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As ship's bow is designed to break the waves, the physics (something like hydrokinetics) makes it should look like a wedge. And it really is, if we look from above. This should be also kept if look from side.

This is a picture of the bow of a modern ship (let's call it a 7-shape):

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Wikipedia has also different kinds of bows on this picture, but all are very similiar:

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Looking at warships bow during historic eras we can notice that shapes have changed.

This trireme bow was designed to operate as a ram and destroy enemy's ships.

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A caravel was not intended to touch other ships, so her bow is physically correct:

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HMS Africa, which fought in the Battle of Trafalgar, had "normal" bow too:

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But in 19th century and early 20th the ships bow was again looking like the one of the trireme, but more C-shaped, having keel longer than the deck:

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German postcard comparing losses during the Battle of Jutland:

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I think however it is not as long as in ancient galleys.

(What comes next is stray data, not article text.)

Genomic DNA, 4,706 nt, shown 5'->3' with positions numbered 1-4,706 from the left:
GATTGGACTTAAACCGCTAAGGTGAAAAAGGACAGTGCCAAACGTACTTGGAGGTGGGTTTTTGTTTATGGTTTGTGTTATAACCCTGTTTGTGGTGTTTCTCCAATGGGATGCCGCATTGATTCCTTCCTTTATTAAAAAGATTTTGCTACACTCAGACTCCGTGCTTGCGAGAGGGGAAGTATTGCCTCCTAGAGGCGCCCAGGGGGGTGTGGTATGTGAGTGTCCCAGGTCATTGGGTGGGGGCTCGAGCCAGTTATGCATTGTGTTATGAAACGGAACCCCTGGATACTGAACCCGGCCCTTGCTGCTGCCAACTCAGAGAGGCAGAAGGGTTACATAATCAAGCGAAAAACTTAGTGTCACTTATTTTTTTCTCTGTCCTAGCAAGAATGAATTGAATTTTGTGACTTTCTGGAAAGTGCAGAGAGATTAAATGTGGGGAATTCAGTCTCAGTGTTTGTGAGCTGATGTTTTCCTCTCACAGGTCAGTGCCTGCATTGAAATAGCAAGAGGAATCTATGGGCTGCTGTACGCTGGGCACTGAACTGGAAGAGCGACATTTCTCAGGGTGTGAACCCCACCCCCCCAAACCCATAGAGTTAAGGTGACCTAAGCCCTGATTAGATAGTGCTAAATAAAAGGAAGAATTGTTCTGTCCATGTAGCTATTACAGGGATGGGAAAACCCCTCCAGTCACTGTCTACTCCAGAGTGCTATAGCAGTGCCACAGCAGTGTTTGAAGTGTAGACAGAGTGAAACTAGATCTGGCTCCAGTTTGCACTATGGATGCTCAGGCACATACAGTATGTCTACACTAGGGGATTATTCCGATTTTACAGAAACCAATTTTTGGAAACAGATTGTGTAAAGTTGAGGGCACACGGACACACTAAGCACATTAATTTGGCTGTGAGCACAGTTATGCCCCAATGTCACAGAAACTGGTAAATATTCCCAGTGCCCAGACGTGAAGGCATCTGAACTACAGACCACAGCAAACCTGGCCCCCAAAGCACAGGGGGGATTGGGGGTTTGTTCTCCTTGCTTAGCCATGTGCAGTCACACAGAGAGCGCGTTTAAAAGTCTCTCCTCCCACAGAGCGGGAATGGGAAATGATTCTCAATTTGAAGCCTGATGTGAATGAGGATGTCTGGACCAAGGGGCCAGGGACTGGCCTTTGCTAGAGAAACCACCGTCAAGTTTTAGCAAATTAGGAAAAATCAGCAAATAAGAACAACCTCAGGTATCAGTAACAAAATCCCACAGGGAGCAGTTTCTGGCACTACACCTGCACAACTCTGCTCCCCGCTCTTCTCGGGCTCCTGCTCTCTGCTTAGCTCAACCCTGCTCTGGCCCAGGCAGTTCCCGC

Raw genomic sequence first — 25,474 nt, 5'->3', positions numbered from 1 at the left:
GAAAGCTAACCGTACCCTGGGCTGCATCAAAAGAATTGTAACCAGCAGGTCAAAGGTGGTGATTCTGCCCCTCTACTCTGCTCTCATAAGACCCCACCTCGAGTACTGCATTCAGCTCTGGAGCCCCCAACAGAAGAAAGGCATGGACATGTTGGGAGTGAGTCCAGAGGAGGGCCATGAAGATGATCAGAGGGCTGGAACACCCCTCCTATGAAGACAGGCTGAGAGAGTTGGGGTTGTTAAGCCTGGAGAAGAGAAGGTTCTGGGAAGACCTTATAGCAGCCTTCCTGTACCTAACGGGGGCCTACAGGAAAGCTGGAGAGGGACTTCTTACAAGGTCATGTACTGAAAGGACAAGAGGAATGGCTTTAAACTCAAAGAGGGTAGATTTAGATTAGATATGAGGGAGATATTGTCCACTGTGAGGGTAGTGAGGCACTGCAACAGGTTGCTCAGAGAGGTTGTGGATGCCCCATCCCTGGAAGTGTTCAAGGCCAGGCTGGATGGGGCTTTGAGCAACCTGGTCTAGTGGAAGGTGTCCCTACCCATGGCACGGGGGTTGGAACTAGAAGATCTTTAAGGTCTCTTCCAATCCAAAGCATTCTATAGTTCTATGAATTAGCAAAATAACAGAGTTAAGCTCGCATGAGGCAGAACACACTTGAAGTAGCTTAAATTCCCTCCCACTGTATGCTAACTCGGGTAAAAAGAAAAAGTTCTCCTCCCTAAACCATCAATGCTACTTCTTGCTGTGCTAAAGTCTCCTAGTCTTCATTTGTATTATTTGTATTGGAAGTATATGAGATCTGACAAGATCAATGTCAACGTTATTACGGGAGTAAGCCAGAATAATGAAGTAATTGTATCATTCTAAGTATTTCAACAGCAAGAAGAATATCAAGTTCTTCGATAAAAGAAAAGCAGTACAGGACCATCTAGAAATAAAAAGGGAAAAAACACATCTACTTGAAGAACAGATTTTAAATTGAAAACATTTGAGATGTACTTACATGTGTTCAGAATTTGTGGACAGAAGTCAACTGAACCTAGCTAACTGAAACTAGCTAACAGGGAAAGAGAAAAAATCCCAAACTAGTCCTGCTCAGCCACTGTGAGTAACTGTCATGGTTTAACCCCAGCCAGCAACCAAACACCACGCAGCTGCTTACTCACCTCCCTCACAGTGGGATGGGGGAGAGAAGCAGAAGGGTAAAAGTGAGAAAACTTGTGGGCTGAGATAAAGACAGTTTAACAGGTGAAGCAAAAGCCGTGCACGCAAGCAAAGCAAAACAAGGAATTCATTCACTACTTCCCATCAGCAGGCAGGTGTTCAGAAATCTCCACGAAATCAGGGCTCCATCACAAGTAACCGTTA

The RMS Titanic did not have a ram, as she was a civilian ship:

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Then again, in WW2 and later, we go back to "correct" 7-shape, for example:

USS Missouri:

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Modern USS Bainbridge:

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And my question is:

What was the reason of C-shaped bows in 19th century and WW1? Was it the same as a ram in ancient galleys? Why did everybody expect to ram enemy's ship? Were there any successful attempts in the age of heavy naval artillery?

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up vote 8 down vote accepted

While I can't answer for the reason for a C-Shaped bow in the 19th Century and WW1 - I can provide you with an example of a successful ramming attack in WW1.

HMS Dreadnought(Wiki link) rammed and sunk the German submarine U29 on the 18th March 1915.

As a side note, I know that there was such a thing as a Torpedo ram trialled around WW1 as a method of delivering a torpedo - they were more of monitor sized rather than battleship sized, and were never seriously used (I believe). It's plausible that the ram type bows seen on that era of ships stemmed from these trials as the designers found they could have a purpose? It might be worth looking into that.


After doing some research on this, I have found that Norman Friedman talks about ship design, and may explain the apparent use of the "ram bow" in his book U.S. Battleships: An Illustrated Design History.

On page 62 he states:

Given the 1904 recommendation to abandon the ram bow, the 1905 conference thought retention of such a bow in the new ship a major flaw. It considered the ram a menace, in that collisions seemed likely in wartime, particularly in fleet actions. The forepart should be designed instead for dryness at high speed, with a flared bow and overhang. The latter might even reduce the effects of collision. At least in later ships, what appeared to be a ram bow was actually a bulbous bow that increased speed.

This makes it appear to be the case, at least in US Naval Ship design (and therefore it is not inconceivable that other large navies were following similar trains of thought), that pre-1905 ships were designed with a ram bow as a method of protecting against bow on collisions when fighting a close fleet action and post-1905 what appears to be a ram bow above the water is in fact an early implementation of a bulbous bow.